New Year Message 2015
Posted on: Thursday 24th December 2015
If being ‘two-faced’ is usually seen as a character flaw, it was an essential quality of the Ancient Roman god Janus. Janus was god of the New Year, and of gates, doors, hinges and all points of turning or crossing. Janus was depicted looking both ways – back to the past and forward to the future.
At this time of year we sense the turning point. We feel an instinct to review what has happened in the year now gone. My friends send me those must-read, newsy letters inside Christmas cards telling me about their career triumphs, their exotic holidays in far-away places and about how successful their children have been – and if my own quiet life sometimes pales beside these epic accounts of massive achievement, nonetheless I too find myself glancing back over my own past twelve months. This is a time for planning too, and for resolutions. No ‘maybes’; no ‘ifs’. How different the next twelve months are going to be! I too will fly to far-away places; I too will achieve!
Recently I have been involved with a nearby Diocese of the Church of England, helping them to think about a review and re-launch of their ministerial review-scheme for clergy. From the huge complexity of the former system, they have produced something lean and hopefully highly effective – with a very simple preface for both reviewers and reviewees. “The review,” says the document, “acts as a hinge: an opportunity to acknowledge the past, to notice the present and to look to the future.”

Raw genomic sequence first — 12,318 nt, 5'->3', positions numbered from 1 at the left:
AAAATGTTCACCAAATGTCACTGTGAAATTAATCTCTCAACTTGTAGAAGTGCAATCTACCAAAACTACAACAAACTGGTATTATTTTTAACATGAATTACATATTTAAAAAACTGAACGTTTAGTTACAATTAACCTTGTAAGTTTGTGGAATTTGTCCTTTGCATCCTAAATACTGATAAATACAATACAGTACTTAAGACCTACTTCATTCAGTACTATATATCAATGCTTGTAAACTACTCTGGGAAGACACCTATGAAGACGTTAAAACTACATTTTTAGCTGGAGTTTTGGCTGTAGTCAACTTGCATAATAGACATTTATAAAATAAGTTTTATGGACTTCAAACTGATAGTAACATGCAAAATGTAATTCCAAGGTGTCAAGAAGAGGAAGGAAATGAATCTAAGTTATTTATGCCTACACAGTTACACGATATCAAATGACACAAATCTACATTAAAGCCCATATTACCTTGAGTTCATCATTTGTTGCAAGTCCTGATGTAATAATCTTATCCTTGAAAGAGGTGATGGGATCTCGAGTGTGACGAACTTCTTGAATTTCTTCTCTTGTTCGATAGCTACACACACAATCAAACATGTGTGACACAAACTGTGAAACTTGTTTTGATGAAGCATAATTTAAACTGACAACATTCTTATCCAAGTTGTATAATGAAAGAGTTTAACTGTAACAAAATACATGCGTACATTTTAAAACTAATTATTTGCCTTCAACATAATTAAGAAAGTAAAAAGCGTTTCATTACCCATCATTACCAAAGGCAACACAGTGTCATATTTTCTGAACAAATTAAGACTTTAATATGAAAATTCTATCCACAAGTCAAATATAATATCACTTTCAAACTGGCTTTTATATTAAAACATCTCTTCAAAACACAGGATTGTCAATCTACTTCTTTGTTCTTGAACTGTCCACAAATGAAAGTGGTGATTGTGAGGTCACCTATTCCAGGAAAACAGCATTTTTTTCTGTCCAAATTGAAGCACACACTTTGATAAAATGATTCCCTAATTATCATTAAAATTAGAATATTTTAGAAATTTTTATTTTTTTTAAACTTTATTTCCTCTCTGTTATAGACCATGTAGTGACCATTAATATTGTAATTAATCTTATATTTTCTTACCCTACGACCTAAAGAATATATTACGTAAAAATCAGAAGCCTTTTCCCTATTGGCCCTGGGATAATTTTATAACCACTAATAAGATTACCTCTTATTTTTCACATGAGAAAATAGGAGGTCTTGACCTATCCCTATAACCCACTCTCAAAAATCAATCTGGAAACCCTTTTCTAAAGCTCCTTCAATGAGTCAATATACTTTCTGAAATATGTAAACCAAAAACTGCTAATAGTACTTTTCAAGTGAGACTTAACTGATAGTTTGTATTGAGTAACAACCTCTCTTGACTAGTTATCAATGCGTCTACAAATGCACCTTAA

It is that middle bit that we often skip-over.“Notice the present.” So busy and helter-skelter have our lives become, so ready to rush on to the next accomplishment or target, that we find our appreciation of the here and now shrinks. But there is huge blessing to be found in awareness of the present moment, even if the place we are in feels less than perfect.
Why not, as a spiritual exercise in these holy days of Christmastide, set aside some time just to notice where you are. Don’t immediately rush to spot the imperfections; rather, be appreciative and notice the good. And notice what and who has brought you to this place – and who shares in it. And be thankful. And dare to stay there, in your thankfulness, until it has made its mark on your soul, and only then move on into what lies ahead in 2016.
The mystery of the Incarnation celebrates that God comes to us in Jesus Christ in the here and now – born among us, today. It is not merely about events two thousand years ago – nor about a bright promise for an imagined future. It is about God with us, Emmanuel.
A blessed Christmas and a very happy New Year from all of us at St Paul’s.
Fr Alan Gyle